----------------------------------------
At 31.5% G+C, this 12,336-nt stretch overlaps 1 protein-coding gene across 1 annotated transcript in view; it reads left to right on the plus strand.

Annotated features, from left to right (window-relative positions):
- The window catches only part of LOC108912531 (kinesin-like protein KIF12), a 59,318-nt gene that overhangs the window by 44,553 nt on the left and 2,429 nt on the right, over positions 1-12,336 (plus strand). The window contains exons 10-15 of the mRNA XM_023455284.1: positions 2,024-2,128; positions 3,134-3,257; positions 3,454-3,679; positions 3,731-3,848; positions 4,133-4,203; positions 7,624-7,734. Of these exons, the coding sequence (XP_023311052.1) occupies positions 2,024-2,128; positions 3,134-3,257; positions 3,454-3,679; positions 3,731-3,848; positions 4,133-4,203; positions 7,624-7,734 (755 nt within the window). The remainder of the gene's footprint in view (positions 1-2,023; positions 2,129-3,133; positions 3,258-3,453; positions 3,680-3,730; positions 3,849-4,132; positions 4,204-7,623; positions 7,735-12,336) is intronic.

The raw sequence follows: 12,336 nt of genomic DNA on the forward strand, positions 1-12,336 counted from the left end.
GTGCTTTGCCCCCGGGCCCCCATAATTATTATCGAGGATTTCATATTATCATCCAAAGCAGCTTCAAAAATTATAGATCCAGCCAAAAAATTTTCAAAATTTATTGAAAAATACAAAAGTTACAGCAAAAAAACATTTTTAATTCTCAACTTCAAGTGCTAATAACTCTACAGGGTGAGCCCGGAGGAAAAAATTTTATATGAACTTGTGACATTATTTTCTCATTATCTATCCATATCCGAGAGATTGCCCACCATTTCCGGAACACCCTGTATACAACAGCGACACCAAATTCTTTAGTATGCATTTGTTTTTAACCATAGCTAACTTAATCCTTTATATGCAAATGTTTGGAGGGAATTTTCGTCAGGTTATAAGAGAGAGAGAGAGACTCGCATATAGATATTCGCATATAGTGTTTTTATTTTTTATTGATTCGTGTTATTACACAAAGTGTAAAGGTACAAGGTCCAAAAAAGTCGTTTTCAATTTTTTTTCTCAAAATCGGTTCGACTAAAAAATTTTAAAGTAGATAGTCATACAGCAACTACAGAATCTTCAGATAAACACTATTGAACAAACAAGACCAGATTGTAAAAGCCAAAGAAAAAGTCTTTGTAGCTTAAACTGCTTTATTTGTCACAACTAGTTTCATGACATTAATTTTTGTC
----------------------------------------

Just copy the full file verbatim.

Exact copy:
At 31.5% G+C, this 12,336-nt stretch overlaps 1 protein-coding gene across 1 annotated transcript in view; it reads left to right on the plus strand.

Annotated features, from left to right (window-relative positions):
- The window catches only part of LOC108912531 (kinesin-like protein KIF12), a 59,318-nt gene that overhangs the window by 44,553 nt on the left and 2,429 nt on the right, over positions 1-12,336 (plus strand). The window contains exons 10-15 of the mRNA XM_023455284.1: positions 2,024-2,128; positions 3,134-3,257; positions 3,454-3,679; positions 3,731-3,848; positions 4,133-4,203; positions 7,624-7,734. Of these exons, the coding sequence (XP_023311052.1) occupies positions 2,024-2,128; positions 3,134-3,257; positions 3,454-3,679; positions 3,731-3,848; positions 4,133-4,203; positions 7,624-7,734 (755 nt within the window). The remainder of the gene's footprint in view (positions 1-2,023; positions 2,129-3,133; positions 3,258-3,453; positions 3,680-3,730; positions 3,849-4,132; positions 4,204-7,623; positions 7,735-12,336) is intronic.

The raw sequence follows: 12,336 nt of genomic DNA on the forward strand, positions 1-12,336 counted from the left end.
GTGCTTTGCCCCCGGGCCCCCATAATTATTATCGAGGATTTCATATTATCATCCAAAGCAGCTTCAAAAATTATAGATCCAGCCAAAAAATTTTCAAAATTTATTGAAAAATACAAAAGTTACAGCAAAAAAACATTTTTAATTCTCAACTTCAAGTGCTAATAACTCTACAGGGTGAGCCCGGAGGAAAAAATTTTATATGAACTTGTGACATTATTTTCTCATTATCTATCCATATCCGAGAGATTGCCCACCATTTCCGGAACACCCTGTATACAACAGCGACACCAAATTCTTTAGTATGCATTTGTTTTTAACCATAGCTAACTTAATCCTTTATATGCAAATGTTTGGAGGGAATTTTCGTCAGGTTATAAGAGAGAGAGAGAGACTCGCATATAGATATTCGCATATAGTGTTTTTATTTTTTATTGATTCGTGTTATTACACAAAGTGTAAAGGTACAAGGTCCAAAAAAGTCGTTTTCAATTTTTTTTCTCAAAATCGGTTCGACTAAAAAATTTTAAAGTAGATAGTCATACAGCAACTACAGAATCTTCAGATAAACACTATTGAACAAACAAGACCAGATTGTAAAAGCCAAAGAAAAAGTCTTTGTAGCTTAAACTGCTTTATTTGTCACAACTAGTTTCATGACATTAATTTTTGTC